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Current time:0:00Total duration:10:57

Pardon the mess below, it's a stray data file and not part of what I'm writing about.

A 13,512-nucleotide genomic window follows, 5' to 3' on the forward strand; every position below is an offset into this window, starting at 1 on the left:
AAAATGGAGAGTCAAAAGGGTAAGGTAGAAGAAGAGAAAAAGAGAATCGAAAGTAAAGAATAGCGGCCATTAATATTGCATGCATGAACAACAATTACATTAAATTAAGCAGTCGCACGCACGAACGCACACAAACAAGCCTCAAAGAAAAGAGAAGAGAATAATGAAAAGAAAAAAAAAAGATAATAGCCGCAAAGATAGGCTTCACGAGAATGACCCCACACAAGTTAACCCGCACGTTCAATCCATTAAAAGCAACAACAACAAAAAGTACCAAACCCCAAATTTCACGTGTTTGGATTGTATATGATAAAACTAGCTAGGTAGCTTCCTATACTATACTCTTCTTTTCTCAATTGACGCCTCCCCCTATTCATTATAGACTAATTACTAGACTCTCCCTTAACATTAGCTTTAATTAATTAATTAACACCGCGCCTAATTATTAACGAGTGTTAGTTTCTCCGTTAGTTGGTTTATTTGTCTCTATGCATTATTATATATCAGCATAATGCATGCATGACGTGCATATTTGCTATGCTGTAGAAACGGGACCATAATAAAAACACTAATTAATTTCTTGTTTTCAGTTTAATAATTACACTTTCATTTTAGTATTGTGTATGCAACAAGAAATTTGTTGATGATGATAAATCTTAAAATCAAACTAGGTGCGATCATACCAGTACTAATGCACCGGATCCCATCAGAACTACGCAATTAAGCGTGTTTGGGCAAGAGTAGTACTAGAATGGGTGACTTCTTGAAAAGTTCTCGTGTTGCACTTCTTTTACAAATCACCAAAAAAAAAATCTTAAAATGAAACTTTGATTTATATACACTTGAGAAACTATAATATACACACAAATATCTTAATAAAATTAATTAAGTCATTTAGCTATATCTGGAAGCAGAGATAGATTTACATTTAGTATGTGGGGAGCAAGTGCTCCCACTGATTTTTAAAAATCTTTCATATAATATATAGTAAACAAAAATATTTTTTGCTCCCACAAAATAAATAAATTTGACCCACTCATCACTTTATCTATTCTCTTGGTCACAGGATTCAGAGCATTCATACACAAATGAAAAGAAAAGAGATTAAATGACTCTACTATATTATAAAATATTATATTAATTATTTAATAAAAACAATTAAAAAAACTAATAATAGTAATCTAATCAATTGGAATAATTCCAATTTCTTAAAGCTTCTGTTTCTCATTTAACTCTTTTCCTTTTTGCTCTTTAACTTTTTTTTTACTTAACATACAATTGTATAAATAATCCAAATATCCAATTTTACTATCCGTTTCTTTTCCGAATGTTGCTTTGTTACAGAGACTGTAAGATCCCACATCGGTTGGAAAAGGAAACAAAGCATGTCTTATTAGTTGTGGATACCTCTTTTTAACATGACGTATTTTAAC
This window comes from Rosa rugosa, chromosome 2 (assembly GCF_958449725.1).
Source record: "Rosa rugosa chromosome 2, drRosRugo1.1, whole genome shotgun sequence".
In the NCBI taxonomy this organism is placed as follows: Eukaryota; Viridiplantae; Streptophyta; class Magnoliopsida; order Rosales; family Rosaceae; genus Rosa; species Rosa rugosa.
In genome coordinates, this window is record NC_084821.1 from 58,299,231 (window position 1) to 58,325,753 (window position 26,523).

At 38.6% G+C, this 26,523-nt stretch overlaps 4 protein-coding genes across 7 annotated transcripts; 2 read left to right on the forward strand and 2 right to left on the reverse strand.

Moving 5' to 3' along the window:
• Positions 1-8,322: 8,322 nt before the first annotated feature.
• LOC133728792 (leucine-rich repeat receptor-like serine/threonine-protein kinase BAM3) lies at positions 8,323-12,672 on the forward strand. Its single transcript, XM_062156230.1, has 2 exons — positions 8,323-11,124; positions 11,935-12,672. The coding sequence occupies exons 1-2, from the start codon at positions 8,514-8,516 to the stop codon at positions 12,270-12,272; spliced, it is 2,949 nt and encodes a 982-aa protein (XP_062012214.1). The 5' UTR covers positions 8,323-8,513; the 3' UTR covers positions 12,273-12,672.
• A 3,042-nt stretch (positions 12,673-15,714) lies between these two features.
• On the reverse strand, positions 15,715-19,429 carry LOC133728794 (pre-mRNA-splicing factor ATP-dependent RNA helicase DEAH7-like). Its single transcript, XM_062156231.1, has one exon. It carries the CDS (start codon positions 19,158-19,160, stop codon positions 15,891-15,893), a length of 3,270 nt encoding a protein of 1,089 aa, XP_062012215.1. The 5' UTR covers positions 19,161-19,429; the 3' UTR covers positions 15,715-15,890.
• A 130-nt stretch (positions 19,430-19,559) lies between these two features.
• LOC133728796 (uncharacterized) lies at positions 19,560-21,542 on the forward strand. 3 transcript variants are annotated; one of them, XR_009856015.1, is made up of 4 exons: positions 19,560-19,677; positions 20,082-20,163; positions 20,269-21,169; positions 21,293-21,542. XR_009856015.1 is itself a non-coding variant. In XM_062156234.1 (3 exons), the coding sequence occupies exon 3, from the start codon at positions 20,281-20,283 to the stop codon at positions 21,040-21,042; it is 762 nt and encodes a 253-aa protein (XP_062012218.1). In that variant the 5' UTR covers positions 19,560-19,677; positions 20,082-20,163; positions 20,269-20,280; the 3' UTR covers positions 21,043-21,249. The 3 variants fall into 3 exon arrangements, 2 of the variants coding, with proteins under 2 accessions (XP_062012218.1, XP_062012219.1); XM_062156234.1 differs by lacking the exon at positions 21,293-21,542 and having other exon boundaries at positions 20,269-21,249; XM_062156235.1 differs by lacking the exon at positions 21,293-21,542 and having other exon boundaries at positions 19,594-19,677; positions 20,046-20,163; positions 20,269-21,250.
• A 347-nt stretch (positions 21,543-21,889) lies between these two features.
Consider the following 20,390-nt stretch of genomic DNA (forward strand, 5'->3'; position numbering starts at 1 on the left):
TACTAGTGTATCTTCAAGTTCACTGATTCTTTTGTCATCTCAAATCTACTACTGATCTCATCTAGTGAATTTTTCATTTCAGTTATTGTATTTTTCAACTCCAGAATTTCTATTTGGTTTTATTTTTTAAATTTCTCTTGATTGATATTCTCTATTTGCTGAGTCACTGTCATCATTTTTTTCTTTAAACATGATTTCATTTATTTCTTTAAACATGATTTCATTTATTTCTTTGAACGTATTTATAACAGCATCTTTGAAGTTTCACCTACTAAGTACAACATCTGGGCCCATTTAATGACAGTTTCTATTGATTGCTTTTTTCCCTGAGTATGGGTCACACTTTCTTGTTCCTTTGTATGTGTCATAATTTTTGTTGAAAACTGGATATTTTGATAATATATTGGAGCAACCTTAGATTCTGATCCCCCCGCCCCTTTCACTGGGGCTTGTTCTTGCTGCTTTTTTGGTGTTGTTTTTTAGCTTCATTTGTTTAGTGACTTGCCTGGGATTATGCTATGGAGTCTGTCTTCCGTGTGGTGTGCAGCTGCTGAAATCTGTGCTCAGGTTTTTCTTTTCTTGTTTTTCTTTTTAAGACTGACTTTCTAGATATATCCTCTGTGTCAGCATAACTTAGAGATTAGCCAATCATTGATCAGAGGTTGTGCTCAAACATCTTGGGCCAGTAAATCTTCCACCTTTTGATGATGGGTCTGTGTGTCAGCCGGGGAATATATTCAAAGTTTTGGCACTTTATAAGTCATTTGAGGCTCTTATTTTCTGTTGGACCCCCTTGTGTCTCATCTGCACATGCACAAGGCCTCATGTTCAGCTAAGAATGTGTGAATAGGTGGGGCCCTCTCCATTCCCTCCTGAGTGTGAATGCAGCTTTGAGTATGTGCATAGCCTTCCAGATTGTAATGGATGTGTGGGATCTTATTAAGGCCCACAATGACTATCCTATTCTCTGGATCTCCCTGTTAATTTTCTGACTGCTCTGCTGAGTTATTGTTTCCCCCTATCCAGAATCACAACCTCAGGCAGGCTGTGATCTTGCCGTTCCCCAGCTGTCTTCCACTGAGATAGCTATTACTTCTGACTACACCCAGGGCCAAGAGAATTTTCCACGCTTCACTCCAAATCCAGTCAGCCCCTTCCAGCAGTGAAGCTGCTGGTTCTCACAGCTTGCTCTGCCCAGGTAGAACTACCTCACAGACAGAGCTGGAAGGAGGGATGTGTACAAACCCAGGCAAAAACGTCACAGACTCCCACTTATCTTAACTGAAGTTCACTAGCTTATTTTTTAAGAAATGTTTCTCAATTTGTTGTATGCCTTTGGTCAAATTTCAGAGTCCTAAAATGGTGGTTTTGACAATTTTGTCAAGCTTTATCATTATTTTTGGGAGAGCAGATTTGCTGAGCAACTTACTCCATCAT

in this video we're going to attach an alternating voltage generator to a capacitor and find out the relationship between the current and the voltage and then eventually draw a graph for the current with respect to the voltage so let's begin one thing to clarify is we're imagining that this circuit only has capacitance no inductance or no resistance and although that's not really ideal it's a nice way to learn how capacitors behave when you put an alternating voltage across them and it will help us to learn more realistic circuits using these insights all right so where do we begin i want an expression for current right so where do we begin well let's assume there's a current at some moment in time there is some current flowing this way and let's say that the generator has at that moment point in time has a positive voltage here and negative voltage here it's completely it's continuously oscillating so at some moment in time let's say it's positive here and negative here all right so how do i build an equation well whenever we are dealing with such circuits i think the way i like to think about it is in terms of voltage i know that because there are no circuit elements in between the potential at this point is the same as the potential at this point and similarly the potential at this point should be the same as the potential on this point and therefore i know that at any moment in time the voltage across the capacitor should equal the volt the the generator voltage and that's where i can start so let's write that down we can say at any moment in time the voltage across the capacitor should equal the generator voltage so the source voltage all right now comes the question how do we figure out what's the voltage across the capacitor well we've seen before from capacitor equation voltage across capacitor is just the charge on the capacitor let me use ping for charge charge on the capacitor divided by the capacitance this is the definition of the capacitance right so it's a charge by capacitor and this is basically saying that to gen to generate a voltage the capacitor must get charged so there must be some charge right now we can call it charge q and that charge because of that charge there is a potential difference and that voltage is equal to the generator voltage so this should equal the generator voltage the source voltage which is v naught sine omega t and so from this i get an equation for charge so i know charge should equal c times v naught sine omega t so i found the expression for charge on the capacitor and it's telling me that the charge on the capacitor is not a constant it's continuously oscillating just like the voltage which is not so surprising i would expect the capacitor to charge and discharge and charge and discharge so the the charge will continuously keep changing so i found the expression for the charge but i want the expression for the current not the charge how do i go from here there here to that i want you to pause the video and think a little bit about how do you get current from this expression okay let's see here's my question can i just say current equals charge divided by time so if i divide this thing by time i'll get the current can i just say that can you pause the video and think is this right or wrong if it's yeah with reasons okay i can't say this this is not right the reason i can't say this is because this would only work if the current was a constant if the amount of charge flowing per second is a constant only then i can just say it's charge divided by time but clearly in our case the current won't be a constant it's continuously going to change its its value it's going to change its direction so for this we have to differentiate so over here the current is going to be dq over dt so you have to consider very tiny amount of charge flowing through very tiny amount of time and that would be a current at that moment in time and just to clarify one thing you might say is that hey this is the charge on the capacitor so when you are differentiating you are calculating how quickly the charge on the capacitor is changing is that the current yes because the rate at which the capacitor charge changes is the same as the rate at which the charges are flowing here if there are 10 coulombs flowing for a second then 10 coulombs are getting deposited on the capacitor plate okay so the rate at which the charge on the plate is changing is the same as the current and so this makes sense so again if you couldn't do it before now would be a great time to pause and see if you can differentiate and see what expression you get for current okay so this will be c and v naught are constants you can pull them out and differentiation of sine would be cos omega t but that's not it remember we differentiate with respect to time so we have to use a chain rule and so then omega pops out and so you know into omega i'll write that omega over here and ta-da we found the expression for current but now we want to compare it with the voltage and draw a graph right so for that let's try to bring this in the same format as the voltage equation is so the first thing i see is that this portion over here this part over here this now represents our maximum current just like how this represents the maximum voltage and immediately this is telling us that even though there is no resistance in our circuit our current is limited there is a maximum value and it depends upon all these numbers and we'll talk more about why or how all of that happens in future videos but now let's focus on this part this is the part that i'm really interested in to compare you know what's happening with our current it'll be great if we can have that same function over here so here we have sine here we have cos it'd be great if we can convert this into sine function as well and then compare the phase angle and see what the current is doing with respect to the voltage so again it was a great time to see if you can pause the video and use some trigonometry and convert this into a sine function and eventually tell what the current is doing with respect to the voltage and maybe try to even figure out what the graph is going to look like all right okay so we know how to convert cos to sine we can say cos theta is can written as sine of 90 minus theta so i can say this is sine pi by 2 minus omega t now the problem with me i mean sorry the problem with this not with me but okay the problem i have with this is that it's hard for me to compare this function with this function because there is a positive omega t over here and there is a negative omega t i really don't know what to do with that i can't tell just by looking at this what's my current oscillation doing compared to the voltage oscillation it's really hard for me it would have been great if i could convert it into a sine function with a positive omega t then it would be really really easy for me to tell what's what's this oscillation doing compared to this one then i can easily compare so can i do that the answer is yes because remember sine of pi by 2 plus omega t is also cos omega t because in the second quadrant sine is positive therefore instead of doing this i will write this as sine of pi by 2 plus omega t or write as omega t plus pi by 2 and one thing to remember it doesn't really matter whether you keep it this way or whether you change it the graph is not going to change it's just for our understanding this is a more convenient convenient way to put it and you'll see now why this is convenient now when i look at this i immediately understand ah so the difference is the current is having a plus pi by 2 here compared to this phase that means the current is oscillating ahead with a phase angle of 90 degrees and that means is oscillating a quarter cycle ahead of the voltage and that's why we say in capacitor current leads the voltage so they're not oscillating in sync with each other and in a second we'll see the animation but current leads the voltage by a phase angle of pi by 2 radians and so if you were to look at the graph this would have been the current graph if the current and the voltage were in sync with each other but now that we know that the current is leading by pi by 2 i want you to again this is the last last time i want to pause and think about how would this how would the current graph be shifted do you think it'll be shifted somewhere like this or do you think it'll be shifted somewhere like this can you pause the video and think a little bit about it all right so we want our current graph to be ahead of the voltage and at first it might seem like okay ahead means you know go to the right because that's the time direction but remember this is the future so if if you shift it to the right that means it's delayed it's more in the future so we need to shift it to the left so that we say that our current comes before the voltage you get what i mean so that means our current will be shifted to the left and how much one half of a one quarter cycle so this part will be here so this will be somewhat like this ah there we go this will be how the current graph is going to look like so this means current first reaches the maximum then the voltage reaches the maximum current first which is zero then voltage which is zero current first which is negative maxima so these are our positive and negative maximas so this is minus i naught this is plus i naught and you get the point the current leads the voltage and now let me show you uh how to visualize this so here's our visualization the way to visualize this just like we've done in previous videos is i'll make the graph go back and then we'll concentrate over here and we'll be able to visualize the oscillations so i'll dim everything and you can now clearly see that the voltage is changing the ping current look at that look at that and we can use error marks the current first goes to maximum and then the voltage goes to maximum can you see that and therefore we say that current is leading the voltage okay so the model of the story is for a pure capacitive circuit how can you find the expression for the current well we can use the capacitor equation and then once you get the equation for the charge you can differentiate it to get the current and what we find is that the current leads the voltage when it comes to oscillations by a phase angle of pi by two and i'm sure you'll be very curious to understand why does it do that why is the current leading the voltage what's going on how can we understand it logically we're going to explore all of those things in a future video